A group of young creatives have been selected as Creative Entrepreneurs for 2021 on the basis of their potential. Marina Norris looks at a programme aimed at building the opportunities and skills of young people.
We talk a lot in the cultural sector about opening up opportunities and being inclusive of young people. Often that means we create opportunities that focus on their lack of experience. We create paid internships and apprenticeships, providing routes into an industry that mirror our own pathways of employment. Yet we know these pathways have historically limited the diversity and, therefore, the talent in our industry.
Since 1993, the Deutsche Bank Award for Creative Entrepreneurs (DBACE) has supported young people in carving a path for themselves for careers in the arts, cultural and creative industries. Over 220 ventures have had start-up capital and 355 young adults have been provided with business training and mentorship.
Supporting entrepreneurial potential
The DBACE programme centres support around the potential and entrepreneurial talent of a young person, or a group of young people, and their capacity to lead, in response to the changing needs of the creative industries.
While previously the programme focussed on UK university students and graduates, since 2019 it has broadened its reach by having four simple criteria:
- aged between 18-30
- with a strong idea or an existing business in the creative industries
- with a wish to creative positive social impact through their enterprise
- ocussed and committed
Many schemes for young people focus on under 25s, but by increasing the age range, DBACE recognises that entrepreneurs often need paid experience to gain confidence and credibility before being able to strike out alone.
Since 2019, applications have rises by 166%. The statistics speak for themselves:
- more than 40% from lower socio-economic backgrounds
- 59% Black, Asian or ethnically diverse
- 33% with at least one form of impairment
- more than 66% identifying as female or non-binary
Young people need their own agency
Does this diversity illustrate that for some the entrepreneurship pathway is a more realistic career option than long term employment in the cultural and creative sector? Does the lack of boundaries around creative disciplines feel more encouraging and inclusive?
There were nearly 400 applicants to DBACE this year, and whatever the long-term outcomes of their business ideas, these are all young people prepared to take the risk of creative entrepreneurship, inspired by their own agency to create social impact.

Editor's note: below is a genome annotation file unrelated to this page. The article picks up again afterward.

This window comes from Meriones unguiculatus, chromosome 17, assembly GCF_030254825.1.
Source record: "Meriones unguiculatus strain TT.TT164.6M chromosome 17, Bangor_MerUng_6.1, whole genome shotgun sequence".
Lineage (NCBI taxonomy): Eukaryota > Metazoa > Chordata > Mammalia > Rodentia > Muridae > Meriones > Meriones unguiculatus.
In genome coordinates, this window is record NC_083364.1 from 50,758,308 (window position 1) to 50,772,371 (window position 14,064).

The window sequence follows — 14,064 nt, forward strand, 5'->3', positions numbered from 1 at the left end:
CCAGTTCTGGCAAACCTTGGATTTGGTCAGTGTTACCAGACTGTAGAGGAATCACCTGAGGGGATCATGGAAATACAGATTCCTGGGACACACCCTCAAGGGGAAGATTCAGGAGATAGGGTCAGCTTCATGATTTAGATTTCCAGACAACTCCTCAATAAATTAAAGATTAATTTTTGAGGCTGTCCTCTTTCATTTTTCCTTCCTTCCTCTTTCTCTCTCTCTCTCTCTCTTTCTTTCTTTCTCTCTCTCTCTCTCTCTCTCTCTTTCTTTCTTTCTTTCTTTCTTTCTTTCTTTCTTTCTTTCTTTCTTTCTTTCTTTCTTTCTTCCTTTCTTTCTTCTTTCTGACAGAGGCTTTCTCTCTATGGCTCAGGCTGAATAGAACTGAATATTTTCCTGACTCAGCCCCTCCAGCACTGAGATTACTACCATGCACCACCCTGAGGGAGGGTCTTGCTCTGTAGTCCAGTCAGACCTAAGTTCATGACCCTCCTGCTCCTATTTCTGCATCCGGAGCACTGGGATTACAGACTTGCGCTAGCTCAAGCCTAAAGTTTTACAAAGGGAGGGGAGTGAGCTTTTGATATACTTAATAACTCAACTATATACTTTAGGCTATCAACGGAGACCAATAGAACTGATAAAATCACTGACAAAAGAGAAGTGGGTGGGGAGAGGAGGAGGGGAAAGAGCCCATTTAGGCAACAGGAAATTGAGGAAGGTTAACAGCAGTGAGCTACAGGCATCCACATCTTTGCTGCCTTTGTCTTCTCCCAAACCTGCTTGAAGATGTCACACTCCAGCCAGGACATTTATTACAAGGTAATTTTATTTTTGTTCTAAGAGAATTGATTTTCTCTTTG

They are unafraid to address significant problems in the world from anti-racism to climate change. Individuals often described as marginalised in the cultural sector are now defining themselves as leaders.
Generosity of the start-up community
Embedded in the design of the programme is a process that treats applicants as leaders, whatever their age and experience. They receive feedback on their ideas on how to improve their proposals, and there are one-to-one meet and greet and advice sessions as well as online resources.
Over 330 organisations across the UK offer support. And the start-up community is generous, with many experienced entrepreneurs giving time to help applicants prepare their submissions.
50% of this year’s finalists applied in previous years. Thanks in part to the pre-application support, their ideas were developed, stronger and more compelling, demonstrating the entrepreneurial qualities of tenacity and capacity to learn.
This year’s winners
Every year, the programme supports 10 entrepreneurs (five winners + five bursary recipients) who receive tailored one-to-one mentoring. This year’s winners were selected by an expert panel including people from Deutsche Bank, MeWe360 (the delivery partner) and a former DBACE winner.
The five DBACE 2021 winners’ initiatives are wide ranging and ambitious and, in some cases, have taken years of commitment to get to this point. They are:
African Diaspora Dance Association (ADDA)
Founder: Nahum McLean
Black Females in Architecture (BFA)
Co-directors: Akua Danso, Neba Sere & Selasi Setufe
Founder: Ameenah Begum
The Blair Academy
Founder: Charlie Blair
You Look Okay To Me
Founder: Jameisha Prescod
As we attempt to create employment pathways for young people who have been disproportionately affected by the pandemic, instead of focussing on poorly paid cultural jobs, we want them to be able to create jobs with new narratives for themselves.
Ibukun Baldwin from Bukky Baldwin, a former DBACE winner, is clear about what is needed: “Know the needs of the people you are trying to help and find the right partners to help you.”
Find out more at https://dbace.org/
Marina Norris is Director of Cultural Baggage and part-time Executive Director at Brighton People’s Theatre.